Review of Build Yourself Happy by Abbie Headon (DK, 160 pages)
When you think of mindful, relaxing activities that take you away from all the hustle and bustle of daily life, Lego building may not immediately come to mind… But then, as Abbie Headon points out right from the beginning of her book, Build Yourself Happy, there is something joyful and liberating about allowing yourself to get lost in play even when you are all grown up!
It certainly provides a much needed break from your everyday routine and you will be reassured to know that no prior knowledge of Lego building is needed, and you don’t need a massive collection of bricks to get started.
Discovering a love of Lego (later in life!)
It may come as a surprise that while I dabbled in a bit of Lego play here and there as a child, I never really got into it! My two sons, however, love building all kinds of constructions with their Lego bricks and relish the infinite opportunities that it holds for their imaginations. Over the years we have accumulated many Lego sets, have drawers stuffed full of all sorts of bricks, and I have got pretty good at helping them put their sets together. It seems to be an activity that suits my eye for detail, sheer determination to solve problems, and penchant for following instructions to the absolute letter!
It wasn’t until a few years ago, while I was in the grips of acute anxiety, that I found some solace in putting Lego together. I dug out a few sets that my son had not got around to building and, with time on my hands, my head incredibly foggy, and my thoughts on a loop, I decided that might be one thing that I could actually sit and do.
I would turn on some of my favourite music and then just simply concentrate on following the instructions, step by step, page by page, until I had produced the finished article. In doing so I experienced a very mindful activity, time flew by as I was building, my thoughts were quieter, and my physical symptoms lessened. I felt like I had managed to press the pause button on the anxiety for just a moment and, of course, I got the great satisfaction of seeing the final piece come together.
How to bring some Lego fun into your self-care routine
Once you have borrowed or purchased a selection of Lego bricks you are ready to go! Choose a time when you can get away from it all, remove as many distractions as you possibly can, go with the flow and start connecting those bricks, piece by piece!
Headon provides plenty of activities in the book to help you to create a mindful experience as you build, which then gently encourages you to be very much in the moment, simply paying close attention to the look and feel of the bricks and the sounds they make as you connect them.
Now personally, when I am building, I quite like having the instructions there to tell me what to do but Headon persuaded me to throw caution to the wind and cast aside my preferred method of building (i.e. obediently following the step by step instructions…) in order to ignite my creativity and to let it flourish.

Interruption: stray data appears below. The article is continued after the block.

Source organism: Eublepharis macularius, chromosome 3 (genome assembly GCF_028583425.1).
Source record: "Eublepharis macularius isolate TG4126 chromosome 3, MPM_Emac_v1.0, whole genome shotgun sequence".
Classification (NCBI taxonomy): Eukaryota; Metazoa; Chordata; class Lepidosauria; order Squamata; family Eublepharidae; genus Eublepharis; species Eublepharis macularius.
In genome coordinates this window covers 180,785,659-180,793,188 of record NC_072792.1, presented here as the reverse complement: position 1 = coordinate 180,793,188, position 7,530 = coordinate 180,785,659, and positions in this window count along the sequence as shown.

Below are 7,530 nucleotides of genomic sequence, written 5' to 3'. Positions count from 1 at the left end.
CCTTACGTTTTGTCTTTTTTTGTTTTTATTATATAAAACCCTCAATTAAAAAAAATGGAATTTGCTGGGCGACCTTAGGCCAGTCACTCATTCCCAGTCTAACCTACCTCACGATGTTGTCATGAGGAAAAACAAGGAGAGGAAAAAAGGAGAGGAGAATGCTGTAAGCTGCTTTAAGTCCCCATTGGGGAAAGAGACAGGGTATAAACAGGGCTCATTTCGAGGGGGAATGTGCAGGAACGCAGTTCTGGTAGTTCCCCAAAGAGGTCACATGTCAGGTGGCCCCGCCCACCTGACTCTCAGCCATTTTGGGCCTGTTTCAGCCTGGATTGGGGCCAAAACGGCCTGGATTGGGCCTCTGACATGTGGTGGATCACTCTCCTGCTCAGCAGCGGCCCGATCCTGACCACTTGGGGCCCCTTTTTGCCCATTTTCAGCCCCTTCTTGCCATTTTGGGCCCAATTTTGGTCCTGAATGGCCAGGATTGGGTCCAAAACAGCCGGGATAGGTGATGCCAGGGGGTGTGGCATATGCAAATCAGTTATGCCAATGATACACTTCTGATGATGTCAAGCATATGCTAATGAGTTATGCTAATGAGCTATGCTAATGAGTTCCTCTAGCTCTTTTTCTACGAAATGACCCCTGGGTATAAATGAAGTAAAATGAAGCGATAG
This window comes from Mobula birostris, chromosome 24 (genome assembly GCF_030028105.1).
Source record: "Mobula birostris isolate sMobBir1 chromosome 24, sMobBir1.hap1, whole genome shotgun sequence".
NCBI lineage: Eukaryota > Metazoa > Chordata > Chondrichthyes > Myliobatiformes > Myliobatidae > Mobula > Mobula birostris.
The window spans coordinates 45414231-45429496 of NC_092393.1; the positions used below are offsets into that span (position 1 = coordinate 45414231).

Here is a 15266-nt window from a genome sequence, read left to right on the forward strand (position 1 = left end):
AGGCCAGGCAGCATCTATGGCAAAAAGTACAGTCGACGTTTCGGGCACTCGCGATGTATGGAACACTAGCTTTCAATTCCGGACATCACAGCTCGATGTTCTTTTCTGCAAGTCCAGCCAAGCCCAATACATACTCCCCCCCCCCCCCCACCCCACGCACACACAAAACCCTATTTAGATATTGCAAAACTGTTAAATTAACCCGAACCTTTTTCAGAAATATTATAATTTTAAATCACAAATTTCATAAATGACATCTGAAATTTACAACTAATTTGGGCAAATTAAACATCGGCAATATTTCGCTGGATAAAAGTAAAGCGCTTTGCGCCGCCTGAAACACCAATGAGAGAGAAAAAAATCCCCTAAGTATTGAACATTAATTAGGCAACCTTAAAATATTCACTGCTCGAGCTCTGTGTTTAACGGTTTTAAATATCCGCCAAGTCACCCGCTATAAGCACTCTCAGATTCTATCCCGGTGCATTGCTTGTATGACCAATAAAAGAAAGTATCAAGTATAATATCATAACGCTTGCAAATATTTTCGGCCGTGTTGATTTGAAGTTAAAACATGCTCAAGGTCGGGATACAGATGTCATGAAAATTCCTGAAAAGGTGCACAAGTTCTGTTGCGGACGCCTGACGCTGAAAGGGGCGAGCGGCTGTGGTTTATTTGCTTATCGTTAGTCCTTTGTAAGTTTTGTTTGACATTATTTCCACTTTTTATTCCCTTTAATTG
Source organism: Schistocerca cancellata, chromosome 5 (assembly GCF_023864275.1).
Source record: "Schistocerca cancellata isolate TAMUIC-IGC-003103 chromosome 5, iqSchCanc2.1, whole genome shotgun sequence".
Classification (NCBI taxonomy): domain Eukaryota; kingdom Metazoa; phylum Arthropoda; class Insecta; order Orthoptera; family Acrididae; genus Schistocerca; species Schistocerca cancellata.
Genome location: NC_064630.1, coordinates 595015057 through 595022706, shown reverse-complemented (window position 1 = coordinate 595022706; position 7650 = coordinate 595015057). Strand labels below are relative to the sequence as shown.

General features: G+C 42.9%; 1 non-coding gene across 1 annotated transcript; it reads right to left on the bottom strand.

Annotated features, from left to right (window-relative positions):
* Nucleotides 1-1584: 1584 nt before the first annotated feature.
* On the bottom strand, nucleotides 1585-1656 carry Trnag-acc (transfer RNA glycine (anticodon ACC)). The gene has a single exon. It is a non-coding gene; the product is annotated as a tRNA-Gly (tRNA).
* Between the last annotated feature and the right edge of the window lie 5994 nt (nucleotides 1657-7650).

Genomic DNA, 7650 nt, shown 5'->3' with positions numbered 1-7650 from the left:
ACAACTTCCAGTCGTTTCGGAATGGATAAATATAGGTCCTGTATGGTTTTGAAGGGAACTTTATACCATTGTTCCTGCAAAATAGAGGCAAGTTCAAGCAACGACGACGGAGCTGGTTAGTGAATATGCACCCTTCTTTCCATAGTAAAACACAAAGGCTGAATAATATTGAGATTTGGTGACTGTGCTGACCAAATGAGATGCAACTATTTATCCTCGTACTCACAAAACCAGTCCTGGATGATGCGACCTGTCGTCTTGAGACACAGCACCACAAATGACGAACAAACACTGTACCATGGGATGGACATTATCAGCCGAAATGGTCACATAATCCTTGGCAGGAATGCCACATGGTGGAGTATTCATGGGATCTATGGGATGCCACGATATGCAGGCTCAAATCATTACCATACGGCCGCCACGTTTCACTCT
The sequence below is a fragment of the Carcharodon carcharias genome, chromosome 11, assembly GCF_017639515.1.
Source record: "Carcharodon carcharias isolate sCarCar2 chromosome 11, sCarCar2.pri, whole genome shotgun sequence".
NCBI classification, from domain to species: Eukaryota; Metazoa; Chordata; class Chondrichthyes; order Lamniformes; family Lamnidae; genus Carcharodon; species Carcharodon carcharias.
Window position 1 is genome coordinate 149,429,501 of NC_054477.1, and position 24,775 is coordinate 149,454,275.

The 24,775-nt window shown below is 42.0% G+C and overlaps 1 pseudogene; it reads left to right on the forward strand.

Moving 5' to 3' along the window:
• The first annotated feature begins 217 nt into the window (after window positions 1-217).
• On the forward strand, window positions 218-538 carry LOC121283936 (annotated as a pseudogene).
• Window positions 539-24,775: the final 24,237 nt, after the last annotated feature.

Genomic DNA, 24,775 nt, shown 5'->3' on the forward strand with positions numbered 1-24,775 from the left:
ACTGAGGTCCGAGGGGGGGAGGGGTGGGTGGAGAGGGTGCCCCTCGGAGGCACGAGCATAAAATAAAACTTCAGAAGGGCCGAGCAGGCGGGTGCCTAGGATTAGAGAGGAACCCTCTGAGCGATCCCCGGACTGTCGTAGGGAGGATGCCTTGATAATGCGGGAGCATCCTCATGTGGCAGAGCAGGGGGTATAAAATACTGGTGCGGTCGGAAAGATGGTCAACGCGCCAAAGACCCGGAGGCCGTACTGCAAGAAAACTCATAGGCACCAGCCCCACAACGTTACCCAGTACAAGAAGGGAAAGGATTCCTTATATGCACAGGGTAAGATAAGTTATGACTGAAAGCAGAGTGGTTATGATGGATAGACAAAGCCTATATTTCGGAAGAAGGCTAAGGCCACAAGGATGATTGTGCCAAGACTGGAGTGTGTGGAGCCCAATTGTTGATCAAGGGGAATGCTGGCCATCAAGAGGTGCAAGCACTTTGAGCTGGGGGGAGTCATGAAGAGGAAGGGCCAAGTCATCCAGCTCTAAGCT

In her light-hearted and humorous manner, Headon inspires you to recreate the spontaneity of play, to silence your inner art critic, and allow yourself to connect the bricks together to see what emerges from your imagination, without judgement or the need for absolute perfection. However, if you really want a guide to follow then Headon has got you covered and suggests model building ideas and illustrations throughout the book.
I particularly liked constructing the Lego vison board (where you can use the bricks to resemble goals that you have), creating my very own peaceful Lego garden, and exploring my feelings by using the bricks to represent an emotion. It really felt like an opportunity to tune out, relax and to simply concentrate on building and amending the design I had in mind. Check out my creations in the photos below!
Naturally, my children became curious about what I was building and soon wanted to join in, coming up with new ideas and making their own contributions to my designs, which then turned into a lovely moment of collaboration!
It does not have to be just you and your collection bricks, after all another vital way of maintaining your wellbeing involves connecting with others. Consequently, the book contains many fun games that will encourage you to get together, put away your phones, and enrich your bonding time with family and friends as you build your constructions. You can even use Lego to bring a little something extra to your team building sessions and Headon includes insightful icebreakers and other activities that will spark some creative ways of solving problems.
What can Lego teach us about life?
Getting back in touch with our childlike imaginations, where absolutely anything is possible, can also have the benefit of stimulating creative thinking in our day to day lives and Headon cleverly makes this link between Lego building activities and our approach to life. When we open ourselves to trying out new things and experiment with our creative side then we learn to broaden our horizons, adapt our plans and pivot when things don’t turn out the way we expected them to, and discover alternative ways of overcoming our obstacles.
The book not only inspired me to raid my son’s Lego collection, to revel once again in being young at heart, and to build like no-one is watching but also to start thinking more creatively about how I can use the time that I have for self-care. It can encompass many different activities and you can really experiment with your self-care routine, bringing in lots of playful and creative exercises that give you those precious moments of joy and peace so that you are ready to face the world again.
Note: This post contains no sponsored material or affiliate links and is based on my own opinions, views and experiences of reading and reviewing the book described above.